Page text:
• http://www.slice-works.com Meredith Rabil

    Really great debate guys! I remember reading Chris Brogan’s blog about the shelf-life of SM consultants and not being totally sure I agreed with that. But Jay, I agree completely with what you said in response to a comment below in that the role of consultants will shift to social business design.

    As to both you and Mark, I feel like I’m right in between of how I feel. I feel that a core group inside the business is needed to set the goals and that getting everyone involved will ultimately be better for the company. But then, I know that for the company I work with (Sliceworks), we need help with certain aspects such as accurately measuring metrics and that’s where we’d call in someone from the outside.

  • Robert

    I think the points discussed have been valid and I agree with many of you and Mark’s comments. I think that social media may well be split into two areas; one being the content creation section which is likely to still be created by agencies, take a look at print adverts. The second part of social media, the interaction part of it, may well be taken on by many large companies. Dell have a team of people monitoring what is happening on the social net and are making sure they reply to each comment. Many staff can answer queries and stop any issues from customers whether these same poeple could come up with clever related content is another question.

    It is likely that companies will set up social media centres (like call centre’s) in LEDC if they can teach staff how to deal with complaints through social media. However with all of this data being shared on open networks such as twitter, the companies will probably divert to their website or phone and not have conversations in the open.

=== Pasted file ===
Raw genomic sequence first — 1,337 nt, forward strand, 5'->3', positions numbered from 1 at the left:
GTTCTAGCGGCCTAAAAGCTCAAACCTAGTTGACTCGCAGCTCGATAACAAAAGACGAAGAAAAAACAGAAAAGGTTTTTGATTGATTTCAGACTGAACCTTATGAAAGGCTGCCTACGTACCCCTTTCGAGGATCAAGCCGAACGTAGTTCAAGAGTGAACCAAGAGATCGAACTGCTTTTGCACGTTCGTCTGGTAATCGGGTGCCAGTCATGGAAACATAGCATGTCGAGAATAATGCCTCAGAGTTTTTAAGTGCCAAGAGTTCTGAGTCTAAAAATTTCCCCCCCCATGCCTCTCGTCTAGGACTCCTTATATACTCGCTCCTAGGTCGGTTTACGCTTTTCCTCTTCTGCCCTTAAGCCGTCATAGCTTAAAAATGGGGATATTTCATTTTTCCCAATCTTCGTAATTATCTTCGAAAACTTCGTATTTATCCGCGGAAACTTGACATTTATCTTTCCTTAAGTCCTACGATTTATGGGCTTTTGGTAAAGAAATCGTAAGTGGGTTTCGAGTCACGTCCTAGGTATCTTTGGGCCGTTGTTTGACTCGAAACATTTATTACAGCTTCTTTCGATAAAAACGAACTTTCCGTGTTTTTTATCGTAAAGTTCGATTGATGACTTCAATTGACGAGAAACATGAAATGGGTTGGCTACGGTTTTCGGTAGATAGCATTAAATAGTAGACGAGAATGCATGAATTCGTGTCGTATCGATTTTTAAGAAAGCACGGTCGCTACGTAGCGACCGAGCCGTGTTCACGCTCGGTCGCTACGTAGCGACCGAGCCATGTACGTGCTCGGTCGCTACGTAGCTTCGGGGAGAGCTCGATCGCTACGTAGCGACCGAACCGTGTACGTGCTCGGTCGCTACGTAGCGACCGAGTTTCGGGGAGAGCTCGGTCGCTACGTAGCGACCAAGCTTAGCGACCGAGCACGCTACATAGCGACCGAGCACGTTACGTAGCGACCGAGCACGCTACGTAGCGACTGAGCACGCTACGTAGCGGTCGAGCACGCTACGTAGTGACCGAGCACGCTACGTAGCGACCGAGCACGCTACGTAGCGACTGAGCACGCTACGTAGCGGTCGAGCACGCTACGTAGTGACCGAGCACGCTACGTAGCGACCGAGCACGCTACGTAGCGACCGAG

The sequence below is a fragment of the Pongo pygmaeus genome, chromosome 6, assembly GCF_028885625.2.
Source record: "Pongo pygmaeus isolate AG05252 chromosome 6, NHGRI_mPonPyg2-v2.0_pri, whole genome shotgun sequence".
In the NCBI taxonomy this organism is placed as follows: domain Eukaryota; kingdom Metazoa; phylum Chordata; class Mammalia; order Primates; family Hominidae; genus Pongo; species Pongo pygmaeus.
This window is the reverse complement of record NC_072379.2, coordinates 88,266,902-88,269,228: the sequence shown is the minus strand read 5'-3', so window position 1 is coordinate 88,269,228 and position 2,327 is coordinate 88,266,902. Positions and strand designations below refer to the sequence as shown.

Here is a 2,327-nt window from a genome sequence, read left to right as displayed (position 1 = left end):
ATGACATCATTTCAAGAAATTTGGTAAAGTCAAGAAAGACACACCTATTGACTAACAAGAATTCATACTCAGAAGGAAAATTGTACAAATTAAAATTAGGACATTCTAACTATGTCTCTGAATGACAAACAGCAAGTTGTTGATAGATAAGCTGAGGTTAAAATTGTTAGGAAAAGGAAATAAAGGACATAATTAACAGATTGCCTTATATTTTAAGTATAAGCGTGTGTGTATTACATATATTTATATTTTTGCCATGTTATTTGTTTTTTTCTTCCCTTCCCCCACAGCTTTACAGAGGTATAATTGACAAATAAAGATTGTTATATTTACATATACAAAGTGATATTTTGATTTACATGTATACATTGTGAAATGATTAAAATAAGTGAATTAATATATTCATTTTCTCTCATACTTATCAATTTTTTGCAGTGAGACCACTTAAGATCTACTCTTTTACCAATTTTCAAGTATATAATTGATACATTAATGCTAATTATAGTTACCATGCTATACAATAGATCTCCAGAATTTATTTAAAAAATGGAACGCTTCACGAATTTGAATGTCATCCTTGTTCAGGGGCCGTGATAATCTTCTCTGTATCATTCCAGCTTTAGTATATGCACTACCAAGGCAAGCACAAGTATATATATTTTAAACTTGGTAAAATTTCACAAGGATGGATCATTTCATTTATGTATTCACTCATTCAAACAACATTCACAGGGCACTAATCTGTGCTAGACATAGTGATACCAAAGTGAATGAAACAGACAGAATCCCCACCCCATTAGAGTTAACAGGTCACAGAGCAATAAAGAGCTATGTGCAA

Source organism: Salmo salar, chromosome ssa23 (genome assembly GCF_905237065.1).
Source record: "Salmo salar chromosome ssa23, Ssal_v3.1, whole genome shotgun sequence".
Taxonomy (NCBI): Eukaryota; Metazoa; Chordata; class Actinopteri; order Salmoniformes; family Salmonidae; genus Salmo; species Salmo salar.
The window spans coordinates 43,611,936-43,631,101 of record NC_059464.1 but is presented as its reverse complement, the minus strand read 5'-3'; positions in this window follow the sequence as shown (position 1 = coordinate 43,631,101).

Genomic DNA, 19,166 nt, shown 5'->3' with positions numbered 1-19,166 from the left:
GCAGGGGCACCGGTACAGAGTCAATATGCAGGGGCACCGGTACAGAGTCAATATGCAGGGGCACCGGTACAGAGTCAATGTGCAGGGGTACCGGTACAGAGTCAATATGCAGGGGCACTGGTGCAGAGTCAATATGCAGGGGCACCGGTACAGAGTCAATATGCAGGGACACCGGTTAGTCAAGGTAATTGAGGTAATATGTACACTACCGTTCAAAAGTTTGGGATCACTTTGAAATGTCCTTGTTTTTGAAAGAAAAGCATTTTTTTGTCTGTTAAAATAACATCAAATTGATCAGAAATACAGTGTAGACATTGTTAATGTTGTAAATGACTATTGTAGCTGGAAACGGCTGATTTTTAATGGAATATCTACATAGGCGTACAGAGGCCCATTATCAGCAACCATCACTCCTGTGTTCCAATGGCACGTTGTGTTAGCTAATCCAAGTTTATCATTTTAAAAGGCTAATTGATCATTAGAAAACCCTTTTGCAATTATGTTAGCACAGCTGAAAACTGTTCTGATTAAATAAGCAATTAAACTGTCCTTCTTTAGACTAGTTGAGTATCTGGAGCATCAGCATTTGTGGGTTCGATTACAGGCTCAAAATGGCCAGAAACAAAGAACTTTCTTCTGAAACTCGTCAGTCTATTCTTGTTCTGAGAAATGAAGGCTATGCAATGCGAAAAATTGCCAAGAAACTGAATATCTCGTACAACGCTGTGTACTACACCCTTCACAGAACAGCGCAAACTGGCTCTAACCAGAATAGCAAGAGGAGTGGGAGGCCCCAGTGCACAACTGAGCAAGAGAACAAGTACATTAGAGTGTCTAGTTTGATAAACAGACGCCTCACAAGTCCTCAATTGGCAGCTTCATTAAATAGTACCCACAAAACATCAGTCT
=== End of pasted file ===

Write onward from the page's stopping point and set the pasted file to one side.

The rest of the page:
• http://twitter.com/RyanCritchett Ryan Critchett

    So I think you both have valid points.

    Great video by the way, Jay.

    Here’s the thing. Consultants will always be around specifically because social has no definitive rules. At the same time, I believe you’re going to have younger people who, based on their massive exposure to social and the fact that some of them are growing up on it, actually make it quite financially intelligent for companies to hire full time, Mark.

    Consultants are going to become useful for the purposes of specialization. In other words, consultants will develop their own special strategies that apply to certain things, and the immersed young person who grew up on social media may not have the same strategic advantage, thus, the specialist, or consultant is the best choice.

    Then you have people, like myself for example, who’s foundation for creating awareness and change (at least initially) is the internet and who become their own social media experts; one capable of making it all happen by him/herself, without the need to hire either a specialist or a full time guy.

    Overall, I think you both have great points. Since there is no playbook, people will invent their own ways of doing it. Some will hire specialists, and some will hire experts, to come in house and be their staff force.

    I just may have to do a video response to this ;)

  • Freshpaint2003

    Thing is everybody will one day soon see themselves as a brand, and will on a on going bases communicate through advertising. Think back In the days old Hollywood when the actor/actress were shook from the Grasps of the studio and branded themselves as independents representing themselves, and as you said finding people to handle different tasks. So with ideas that will flow from the lower ranks people will need to know how to effectively communicate these ideas and changing dynamics of social media. Now the smartest guys In the room should be thinking and seeing all 500 mill users on fb as celebs and asking how do I make stars…